1. Schoonover-Shoffner, Kathy

Article Content

This issue of JCN offers readers a great opportunity to brush up their knowledge of what constitutes ethical nursing practice. The cover feature continuing education (CE) article, "Faith and Ethics, Covenant and Code: The 2015 Revision of the ANA Code of Ethics for Nurses with Interpretive Statements" by Marsha D. Fowler (pp. 216-224), offers a nice refresher and concise update on our ethical code for professional practice.

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At first glance, the CE article may seem daunting. But I promise, you'll learn a lot, and find yourself more confident about following our Code of Ethics for Nurses (the Code). You'll come to appreciate how the Code can be applied to your everyday work, whether you're a student, nurse educator, bedside nurse, nurse manager, administrator, and/or researcher (or a journal editor!).


For some, Fowler's overview of the 2015 revisions to the nine Provisions and corresponding Interpretive Statements will reawaken your excitement about what is best in nursing. You'll see how nursing's ethical code has and continues to guide, support, and lead our practice. (Hint: this is a rich resource for undergraduate, graduate students, and clinical and university educators.)


What is particularly interesting about this article is Fowler's discussion of how the 2015 revisions to the Code can impact nurses of faith. She addresses things like how the Code speaks to the values and ideals of our faith, to conscientious objection, the taking of life, and nurses' wholeness of character. You will be challenged by her discussion of social justice and creation care. Pray for Nurses Christian Fellowship and JCN as we work to understand God's call to us to act on issues of concern in our world, for people and his creation.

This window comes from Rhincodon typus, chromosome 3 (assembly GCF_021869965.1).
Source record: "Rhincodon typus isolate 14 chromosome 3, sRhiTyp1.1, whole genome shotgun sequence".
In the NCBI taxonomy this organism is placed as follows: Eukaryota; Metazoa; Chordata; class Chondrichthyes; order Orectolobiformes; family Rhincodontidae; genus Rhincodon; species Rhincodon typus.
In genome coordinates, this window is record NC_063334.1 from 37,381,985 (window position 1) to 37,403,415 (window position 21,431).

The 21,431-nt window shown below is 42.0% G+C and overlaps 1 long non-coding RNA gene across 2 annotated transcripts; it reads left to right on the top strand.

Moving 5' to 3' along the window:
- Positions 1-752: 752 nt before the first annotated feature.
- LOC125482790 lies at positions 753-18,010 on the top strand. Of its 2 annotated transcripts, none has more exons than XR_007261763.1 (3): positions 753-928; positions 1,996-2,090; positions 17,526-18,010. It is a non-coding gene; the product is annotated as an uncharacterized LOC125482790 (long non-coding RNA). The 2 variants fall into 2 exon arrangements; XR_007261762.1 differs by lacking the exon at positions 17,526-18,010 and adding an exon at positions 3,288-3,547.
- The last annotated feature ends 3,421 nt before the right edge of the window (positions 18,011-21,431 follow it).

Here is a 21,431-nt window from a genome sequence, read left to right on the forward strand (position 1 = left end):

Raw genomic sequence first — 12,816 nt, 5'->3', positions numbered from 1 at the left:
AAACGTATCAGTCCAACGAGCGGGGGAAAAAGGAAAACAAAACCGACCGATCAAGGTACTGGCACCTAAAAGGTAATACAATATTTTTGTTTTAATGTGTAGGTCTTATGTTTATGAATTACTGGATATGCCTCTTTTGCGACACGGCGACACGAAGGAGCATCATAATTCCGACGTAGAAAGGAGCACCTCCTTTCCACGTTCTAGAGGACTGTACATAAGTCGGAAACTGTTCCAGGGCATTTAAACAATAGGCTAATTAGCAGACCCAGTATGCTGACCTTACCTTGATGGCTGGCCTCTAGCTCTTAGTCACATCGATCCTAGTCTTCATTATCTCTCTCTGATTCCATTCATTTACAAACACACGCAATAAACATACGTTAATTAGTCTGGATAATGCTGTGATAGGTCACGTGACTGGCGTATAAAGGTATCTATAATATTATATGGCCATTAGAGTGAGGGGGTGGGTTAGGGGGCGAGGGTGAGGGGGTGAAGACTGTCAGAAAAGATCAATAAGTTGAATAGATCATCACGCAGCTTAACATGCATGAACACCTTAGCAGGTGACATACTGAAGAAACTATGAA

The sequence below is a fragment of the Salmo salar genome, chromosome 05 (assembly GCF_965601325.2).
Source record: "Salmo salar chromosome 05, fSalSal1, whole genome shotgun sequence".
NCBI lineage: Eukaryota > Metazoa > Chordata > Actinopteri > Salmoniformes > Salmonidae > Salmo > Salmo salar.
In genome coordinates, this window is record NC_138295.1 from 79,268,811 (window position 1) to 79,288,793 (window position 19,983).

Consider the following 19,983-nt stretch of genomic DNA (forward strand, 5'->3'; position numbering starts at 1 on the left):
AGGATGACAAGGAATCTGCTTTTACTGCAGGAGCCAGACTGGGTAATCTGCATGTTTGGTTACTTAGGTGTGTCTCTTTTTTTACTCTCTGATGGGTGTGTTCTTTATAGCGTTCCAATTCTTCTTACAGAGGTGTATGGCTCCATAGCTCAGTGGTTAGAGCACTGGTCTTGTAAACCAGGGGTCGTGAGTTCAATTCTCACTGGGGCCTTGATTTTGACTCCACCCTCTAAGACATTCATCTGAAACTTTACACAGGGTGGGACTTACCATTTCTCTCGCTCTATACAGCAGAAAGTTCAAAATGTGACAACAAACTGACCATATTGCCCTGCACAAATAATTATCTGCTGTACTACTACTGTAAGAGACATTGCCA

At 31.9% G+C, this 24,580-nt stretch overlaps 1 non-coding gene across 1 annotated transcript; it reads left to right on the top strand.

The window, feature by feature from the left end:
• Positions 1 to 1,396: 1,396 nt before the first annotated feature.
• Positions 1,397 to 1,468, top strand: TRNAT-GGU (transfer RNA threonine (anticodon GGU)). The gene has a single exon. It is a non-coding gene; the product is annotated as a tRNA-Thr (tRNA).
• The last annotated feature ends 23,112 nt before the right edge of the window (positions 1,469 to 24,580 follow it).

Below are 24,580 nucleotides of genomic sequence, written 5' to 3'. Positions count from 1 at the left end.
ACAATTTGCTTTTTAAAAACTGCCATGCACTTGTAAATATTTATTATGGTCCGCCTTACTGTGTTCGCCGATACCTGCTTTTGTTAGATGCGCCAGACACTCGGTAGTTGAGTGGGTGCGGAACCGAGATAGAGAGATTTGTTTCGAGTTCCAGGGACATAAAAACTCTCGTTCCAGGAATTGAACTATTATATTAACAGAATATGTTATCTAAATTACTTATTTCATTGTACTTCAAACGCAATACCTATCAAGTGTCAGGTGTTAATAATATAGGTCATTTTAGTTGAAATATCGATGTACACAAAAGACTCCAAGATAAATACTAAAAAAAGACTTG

For Christian nurses, Fowler offers what may seem provocative (controversial?) in her explanation of how the Code interprets faith-sharing and evangelism in patient care. (Are you interested yet?) Spend some time digesting her discussion of the moral grounds for and against evangelism in patient care. Reflect on how you have shared your faith with patients in the past. Ask God to teach you. Study the Bible and discover its hidden treasures (Hebrews 4:12-16). I know retrieving those treasures can seem formidable. But start digging into an organized study of Scripture. In moments of striking epiphany, and over time, God will speak to you. Ask God to direct you in the future, as you interact with those entrusted to your care. Trust God that he can and will connect you with patients in ways that he wants.


I want to emphasize that this CE feature article can impact nurses of faith because it is up to you to digest and use the information. Practicing ethically isn't easy. No matter where we practice nursing, it is tough to be consistently moral, faithful, and conscientious. However, I am inspired to be a diligent nurse by the apostle Paul's words to the first-century Christians. I offer these verses in The Message translation, but read them in various translations to grasp the full meaning and significance for you.


So if you're serious about living this new resurrection life with Christ, act like it. Pursue the things over which Christ presides. Don't shuffle along, eyes to the ground, absorbed with the things right in front of you. Look up, and be alert to what is going on around Christ-that's where the action is. See things from his perspective.


Work from the heart for your real Master, for God, confident that you'll get paid in full when you come into your inheritance. Keep in mind always that the ultimate Master you're serving is Christ. The sullen servant who does shoddy work will be held responsible. Being Christian doesn't cover up bad work. Colossians 3:1-2, 23-25


May God himself, the God who makes everything holy and whole, make you holy and whole, put you together-spirit, soul, and body-and keep you fit for the coming of our Master, Jesus Christ. The One who called you is completely dependable. If he said it, he'll do it! 1 Thessalonians 5:23-24


Never forget that the God who called you into nursing will help you practice the way he designed.